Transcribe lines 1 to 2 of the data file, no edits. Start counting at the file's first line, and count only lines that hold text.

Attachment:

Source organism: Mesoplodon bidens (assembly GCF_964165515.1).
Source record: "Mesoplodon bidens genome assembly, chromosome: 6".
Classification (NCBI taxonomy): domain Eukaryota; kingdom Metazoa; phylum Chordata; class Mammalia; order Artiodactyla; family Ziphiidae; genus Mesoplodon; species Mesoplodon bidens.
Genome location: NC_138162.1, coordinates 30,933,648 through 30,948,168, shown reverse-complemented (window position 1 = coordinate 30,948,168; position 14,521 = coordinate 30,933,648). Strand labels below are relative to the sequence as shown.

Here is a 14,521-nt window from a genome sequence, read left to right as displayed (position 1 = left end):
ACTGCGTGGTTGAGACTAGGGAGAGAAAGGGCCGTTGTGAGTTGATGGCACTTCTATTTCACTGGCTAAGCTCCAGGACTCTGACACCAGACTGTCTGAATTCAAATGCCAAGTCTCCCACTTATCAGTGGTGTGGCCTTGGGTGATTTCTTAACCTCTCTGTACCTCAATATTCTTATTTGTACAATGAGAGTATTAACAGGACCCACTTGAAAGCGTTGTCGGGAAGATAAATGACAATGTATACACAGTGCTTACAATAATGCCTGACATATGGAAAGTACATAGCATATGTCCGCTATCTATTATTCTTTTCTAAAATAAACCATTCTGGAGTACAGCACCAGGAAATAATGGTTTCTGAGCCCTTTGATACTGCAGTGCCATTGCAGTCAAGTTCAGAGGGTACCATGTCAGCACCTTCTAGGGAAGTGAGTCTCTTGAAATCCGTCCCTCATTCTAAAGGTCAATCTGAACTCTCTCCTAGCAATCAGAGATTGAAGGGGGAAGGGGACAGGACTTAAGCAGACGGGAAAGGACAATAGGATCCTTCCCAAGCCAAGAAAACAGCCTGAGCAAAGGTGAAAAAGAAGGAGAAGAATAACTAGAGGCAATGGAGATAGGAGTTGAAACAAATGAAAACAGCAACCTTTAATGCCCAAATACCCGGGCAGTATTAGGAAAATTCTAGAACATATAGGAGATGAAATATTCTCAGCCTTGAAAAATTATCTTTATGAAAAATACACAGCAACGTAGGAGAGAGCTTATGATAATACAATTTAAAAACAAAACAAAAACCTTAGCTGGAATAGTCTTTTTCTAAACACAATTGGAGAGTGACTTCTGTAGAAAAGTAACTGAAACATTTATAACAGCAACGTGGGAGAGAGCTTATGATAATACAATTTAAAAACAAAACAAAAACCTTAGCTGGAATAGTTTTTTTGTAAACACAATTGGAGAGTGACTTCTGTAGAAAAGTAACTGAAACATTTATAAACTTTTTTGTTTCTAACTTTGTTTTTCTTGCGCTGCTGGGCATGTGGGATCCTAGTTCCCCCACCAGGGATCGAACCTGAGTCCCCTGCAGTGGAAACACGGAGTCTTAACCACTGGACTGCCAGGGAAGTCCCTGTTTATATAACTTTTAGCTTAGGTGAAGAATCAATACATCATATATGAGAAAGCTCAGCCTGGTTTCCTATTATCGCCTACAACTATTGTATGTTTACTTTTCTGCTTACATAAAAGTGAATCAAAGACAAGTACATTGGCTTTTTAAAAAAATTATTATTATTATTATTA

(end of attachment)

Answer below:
Source organism: Mesoplodon bidens (assembly GCF_964165515.1).
Source record: "Mesoplodon bidens genome assembly, chromosome: 6".